The other reactants HX containing a hydrogen atom can more easily be broken (or are already ionic) and do not require a catalyst. In the case of a halogen acid, because of their nucleophilic character, the π liaisons which are weaker than σ liaisons tend to attack electrophile molecules. In this case, the electrophile target is the proton. It is called an electrophile attack. The nucleophile X attacks the positive carbon (or carbocation) afterwards.


This reaction does not involve stereoselectivity because there are two distinct steps but involves regioselectivity: it is the rule of Markovnikov that says that the halogen is fixed on the most substituted carbon, or inversely that the proton is fixed on the least substituted carbon. Personally, I prefer to remember that the most stable carbocation is formed. Remember that carbocations can rearrange the molecule to form the most stable carbocation.


Addition of water

Water is added to alkenes in presence of sulphuric acid.


The sulphuric acid is chosen because the sulphate is less nucleophilic than the water because the charge is stabilised by resonance. HCl has to be avoided because Cl is more nucleophilic than H2O. Moreover, all the steps are reversible. It means that the newly generated alcohol can be dehydrated in the case of an excess of acid.

The presence of a carbocation explains some rearrangements of alkenes that can be observed in acidic solvents.


Addition of X2

Halogen’s are added to C=C to obtain trans products.


It is strange that something as charged in electrons as halogens are used as electrophiles for this reaction. The reason is that the liaison between the halogens is polarisable. A halogen will thus feel the electrons of the π liaison and transfer part of its electrons to the other one. The partially positive halogen can thus be attacked by the π liaison and forms an intermediate halonium that will be attacked by the negative halogen on the other side of the C-C liaison.


This reaction is stereoselective (always trans) and stereospecific (the result depends on the arrangement of the reactant). In presence of other nucleophiles, such as water, the reaction begins normally but there is a competition between X and the nucleophile.


This reaction is slower on alkynes because the intermediate halonium is less stable. The halogenation is thus hard to control: the alkenes will react faster than the alkynes.

The oxymercuration reaction

This reaction is a useful way to form alcohols or ethers from alkenes. It involves mercurial acetate and water/alcohol in THF as solvent. The nucleophilic opening of the water/alcohol is done in anti and on the most substituted carbon (so there is more space for the mercurial acetate).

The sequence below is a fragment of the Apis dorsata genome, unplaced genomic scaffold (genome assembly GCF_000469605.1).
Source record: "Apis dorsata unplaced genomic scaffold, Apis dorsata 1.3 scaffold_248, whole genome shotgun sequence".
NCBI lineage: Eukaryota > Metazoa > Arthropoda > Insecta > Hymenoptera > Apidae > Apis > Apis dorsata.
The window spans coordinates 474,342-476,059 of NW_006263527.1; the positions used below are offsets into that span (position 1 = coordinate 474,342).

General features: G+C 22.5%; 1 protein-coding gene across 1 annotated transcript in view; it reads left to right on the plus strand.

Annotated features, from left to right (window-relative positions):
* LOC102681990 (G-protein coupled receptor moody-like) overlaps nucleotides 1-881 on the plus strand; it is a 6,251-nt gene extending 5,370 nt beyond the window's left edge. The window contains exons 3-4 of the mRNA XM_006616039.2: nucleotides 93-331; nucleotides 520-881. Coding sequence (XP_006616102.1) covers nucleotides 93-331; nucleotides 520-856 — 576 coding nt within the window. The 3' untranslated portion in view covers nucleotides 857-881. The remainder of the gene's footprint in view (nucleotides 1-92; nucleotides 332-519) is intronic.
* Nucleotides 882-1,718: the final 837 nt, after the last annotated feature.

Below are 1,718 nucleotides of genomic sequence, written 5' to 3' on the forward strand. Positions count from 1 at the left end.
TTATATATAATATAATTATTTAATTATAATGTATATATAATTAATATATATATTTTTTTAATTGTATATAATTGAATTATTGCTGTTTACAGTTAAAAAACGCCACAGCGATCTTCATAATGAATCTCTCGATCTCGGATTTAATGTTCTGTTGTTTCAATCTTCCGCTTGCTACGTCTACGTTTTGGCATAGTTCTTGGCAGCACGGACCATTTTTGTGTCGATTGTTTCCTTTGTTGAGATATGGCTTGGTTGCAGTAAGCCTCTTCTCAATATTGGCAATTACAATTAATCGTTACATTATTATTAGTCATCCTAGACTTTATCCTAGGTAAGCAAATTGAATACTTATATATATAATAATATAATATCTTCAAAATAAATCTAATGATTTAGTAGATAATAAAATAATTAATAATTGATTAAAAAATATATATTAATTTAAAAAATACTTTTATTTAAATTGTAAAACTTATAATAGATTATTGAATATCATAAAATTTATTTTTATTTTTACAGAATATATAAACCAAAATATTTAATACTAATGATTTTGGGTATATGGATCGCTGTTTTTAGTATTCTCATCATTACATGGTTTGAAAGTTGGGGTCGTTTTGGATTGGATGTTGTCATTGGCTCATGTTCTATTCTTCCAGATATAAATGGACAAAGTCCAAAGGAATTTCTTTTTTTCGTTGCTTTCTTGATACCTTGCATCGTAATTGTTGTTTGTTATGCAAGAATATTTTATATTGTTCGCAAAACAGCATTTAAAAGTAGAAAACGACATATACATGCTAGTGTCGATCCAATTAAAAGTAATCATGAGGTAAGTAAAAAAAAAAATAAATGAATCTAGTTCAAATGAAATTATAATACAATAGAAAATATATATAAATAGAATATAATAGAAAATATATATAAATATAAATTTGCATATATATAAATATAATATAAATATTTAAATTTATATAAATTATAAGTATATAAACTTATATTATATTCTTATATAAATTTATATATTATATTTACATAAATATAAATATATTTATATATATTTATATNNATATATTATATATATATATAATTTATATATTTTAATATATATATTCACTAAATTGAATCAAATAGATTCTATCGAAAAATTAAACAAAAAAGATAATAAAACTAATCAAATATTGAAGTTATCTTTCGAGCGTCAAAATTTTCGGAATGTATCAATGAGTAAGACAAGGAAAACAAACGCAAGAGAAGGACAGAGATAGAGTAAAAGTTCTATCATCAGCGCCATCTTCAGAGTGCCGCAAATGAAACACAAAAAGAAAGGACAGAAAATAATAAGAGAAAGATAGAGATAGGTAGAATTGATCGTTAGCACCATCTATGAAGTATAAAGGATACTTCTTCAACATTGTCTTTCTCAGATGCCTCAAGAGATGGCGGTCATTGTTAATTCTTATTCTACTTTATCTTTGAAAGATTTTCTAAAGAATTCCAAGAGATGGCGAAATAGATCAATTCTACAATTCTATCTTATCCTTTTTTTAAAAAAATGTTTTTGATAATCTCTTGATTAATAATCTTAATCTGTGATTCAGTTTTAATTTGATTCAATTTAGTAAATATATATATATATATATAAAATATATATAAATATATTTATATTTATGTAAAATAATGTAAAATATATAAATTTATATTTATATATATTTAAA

The oxymercuration follows the Markovnikov rule but there is no carbocation involved in the process. As all the additions, it is regioselective.

Water leads to the formation of an alcohol and we can use an alcohol instead of the water to obtain an ether.

Hydroboration reaction

BH3 (borane) is a Lewis acid that is stable under the form of a dimer and can replace its 3 hydrogen by 3 carbon chains in THF (tetrahydrofuran (CH2)4O). Once the chains are bound, it is possible to remove the boron by an oxidation with H2O, NaOH and H2O2 to obtain as many alcohols.


This reaction does not follow the Markovnikov rule (anti-Markovnikov) and is stereoselective. The mechanism of reaction involves the empty p orbital of the boron that interacts with the π liaison to form a complex. This complex allows a transition state with 4 centres wherein the liaisons move.


The Markovnikov rule applies when the hydrogen is positively charged. In the present case, we add H and BH2+.

The removal of the boron is made with retention of configuration and is stereospecific. The boron is less electronegative than the carbon and is thus giving its electrons. NaOH takes a proton from the H202 to form HOO that attacks the boron, transferring its negative charge. There is a rearrangement occurring that puts an oxygen between the chain and the boron.


The water and OH take action next to remove the boron.

This addition can also be done on alkynes to form aldehydes through tautomerization.


Reaction of alkenes with peroxycarboxylic acids

The peroxycarboxylic acids are generally unstable. The MCPBA and the MMPP are however stable peroxyacids vastly used in laboratory.


One of the oxygen of the peroxycarboxylic acids is electrophile. Those acids can thus react with alkenes to form epoxides and the carboxylic acid.


The addition is thus a concerted reaction, is stereospecific and is syn. The reaction is made on the less hindered plane of the alkene. The reactivity increases with the amount of substituents that share their electrons with the π liaison (alkyl chains for example).


The ozone can break double liaisons. As a first step, it opens the double liaison to give the intermediate called molozonide.


It breaks to form ozonide that can next be oxidized or reduced.


The following table gives the products of the ozonolyse as a function of the substituents of the double liaison.


The ozonolyse is thus a good way to obtain ketones and carboxylic acids from alkenes. The method is also useful to determine to position of a double liaison in a molecule when we cannot easily determine it with usual techniques.